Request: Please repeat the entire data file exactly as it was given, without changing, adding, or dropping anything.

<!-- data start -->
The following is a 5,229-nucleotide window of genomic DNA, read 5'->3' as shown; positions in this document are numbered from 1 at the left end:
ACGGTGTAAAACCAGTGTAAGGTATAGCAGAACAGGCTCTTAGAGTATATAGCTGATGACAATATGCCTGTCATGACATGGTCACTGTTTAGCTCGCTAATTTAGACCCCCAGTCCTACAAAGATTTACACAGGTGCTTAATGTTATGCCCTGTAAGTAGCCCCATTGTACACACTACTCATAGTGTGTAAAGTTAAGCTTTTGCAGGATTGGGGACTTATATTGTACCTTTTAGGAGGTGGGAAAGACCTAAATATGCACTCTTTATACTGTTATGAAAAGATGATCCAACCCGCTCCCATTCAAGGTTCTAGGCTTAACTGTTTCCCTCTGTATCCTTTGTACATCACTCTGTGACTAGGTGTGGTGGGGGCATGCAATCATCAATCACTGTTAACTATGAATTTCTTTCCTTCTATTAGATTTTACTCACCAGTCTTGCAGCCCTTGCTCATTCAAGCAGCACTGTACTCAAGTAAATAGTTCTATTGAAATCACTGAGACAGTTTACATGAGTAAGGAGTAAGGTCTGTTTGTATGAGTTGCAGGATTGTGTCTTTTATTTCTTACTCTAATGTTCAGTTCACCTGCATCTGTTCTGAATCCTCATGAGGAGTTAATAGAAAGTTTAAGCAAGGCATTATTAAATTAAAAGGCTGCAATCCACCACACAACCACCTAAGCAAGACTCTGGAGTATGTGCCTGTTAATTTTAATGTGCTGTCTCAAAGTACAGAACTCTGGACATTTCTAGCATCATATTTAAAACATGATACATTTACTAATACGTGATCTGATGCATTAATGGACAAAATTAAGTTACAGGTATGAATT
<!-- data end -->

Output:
The following is a 5,229-nucleotide window of genomic DNA, read 5'->3' as shown; positions in this document are numbered from 1 at the left end:
ACGGTGTAAAACCAGTGTAAGGTATAGCAGAACAGGCTCTTAGAGTATATAGCTGATGACAATATGCCTGTCATGACATGGTCACTGTTTAGCTCGCTAATTTAGACCCCCAGTCCTACAAAGATTTACACAGGTGCTTAATGTTATGCCCTGTAAGTAGCCCCATTGTACACACTACTCATAGTGTGTAAAGTTAAGCTTTTGCAGGATTGGGGACTTATATTGTACCTTTTAGGAGGTGGGAAAGACCTAAATATGCACTCTTTATACTGTTATGAAAAGATGATCCAACCCGCTCCCATTCAAGGTTCTAGGCTTAACTGTTTCCCTCTGTATCCTTTGTACATCACTCTGTGACTAGGTGTGGTGGGGGCATGCAATCATCAATCACTGTTAACTATGAATTTCTTTCCTTCTATTAGATTTTACTCACCAGTCTTGCAGCCCTTGCTCATTCAAGCAGCACTGTACTCAAGTAAATAGTTCTATTGAAATCACTGAGACAGTTTACATGAGTAAGGAGTAAGGTCTGTTTGTATGAGTTGCAGGATTGTGTCTTTTATTTCTTACTCTAATGTTCAGTTCACCTGCATCTGTTCTGAATCCTCATGAGGAGTTAATAGAAAGTTTAAGCAAGGCATTATTAAATTAAAAGGCTGCAATCCACCACACAACCACCTAAGCAAGACTCTGGAGTATGTGCCTGTTAATTTTAATGTGCTGTCTCAAAGTACAGAACTCTGGACATTTCTAGCATCATATTTAAAACATGATACATTTACTAATACGTGATCTGATGCATTAATGGACAAAATTAAGTTACAGGTATGAATT